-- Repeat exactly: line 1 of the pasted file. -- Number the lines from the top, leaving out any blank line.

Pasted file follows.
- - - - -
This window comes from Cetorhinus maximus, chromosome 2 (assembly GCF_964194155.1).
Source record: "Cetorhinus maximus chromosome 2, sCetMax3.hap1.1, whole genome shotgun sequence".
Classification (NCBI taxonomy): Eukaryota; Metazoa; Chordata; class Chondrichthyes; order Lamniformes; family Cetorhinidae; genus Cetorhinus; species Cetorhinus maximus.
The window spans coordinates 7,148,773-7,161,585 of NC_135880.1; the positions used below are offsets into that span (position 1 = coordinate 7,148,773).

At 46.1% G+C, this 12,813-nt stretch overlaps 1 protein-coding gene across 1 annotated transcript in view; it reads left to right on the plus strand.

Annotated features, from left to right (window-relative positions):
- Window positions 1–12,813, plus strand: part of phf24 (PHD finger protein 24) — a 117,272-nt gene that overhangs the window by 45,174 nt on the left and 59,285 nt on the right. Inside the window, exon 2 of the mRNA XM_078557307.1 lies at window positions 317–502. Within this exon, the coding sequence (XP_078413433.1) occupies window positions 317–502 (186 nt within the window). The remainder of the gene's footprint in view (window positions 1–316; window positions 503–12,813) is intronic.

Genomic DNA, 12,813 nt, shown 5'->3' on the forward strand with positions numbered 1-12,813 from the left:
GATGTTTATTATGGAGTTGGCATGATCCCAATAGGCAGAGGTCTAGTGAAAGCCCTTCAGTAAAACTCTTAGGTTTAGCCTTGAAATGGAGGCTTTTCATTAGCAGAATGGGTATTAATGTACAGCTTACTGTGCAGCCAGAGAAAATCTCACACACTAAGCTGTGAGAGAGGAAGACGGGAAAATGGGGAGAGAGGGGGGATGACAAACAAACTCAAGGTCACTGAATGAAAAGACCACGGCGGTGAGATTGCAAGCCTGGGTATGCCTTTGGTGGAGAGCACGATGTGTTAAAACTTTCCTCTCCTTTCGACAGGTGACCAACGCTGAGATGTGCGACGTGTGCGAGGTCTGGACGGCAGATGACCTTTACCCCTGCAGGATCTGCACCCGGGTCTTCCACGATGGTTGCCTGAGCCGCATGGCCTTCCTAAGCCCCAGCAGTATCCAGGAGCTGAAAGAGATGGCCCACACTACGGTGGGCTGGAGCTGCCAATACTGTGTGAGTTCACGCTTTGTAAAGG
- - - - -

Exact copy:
This window comes from Cetorhinus maximus, chromosome 2 (assembly GCF_964194155.1).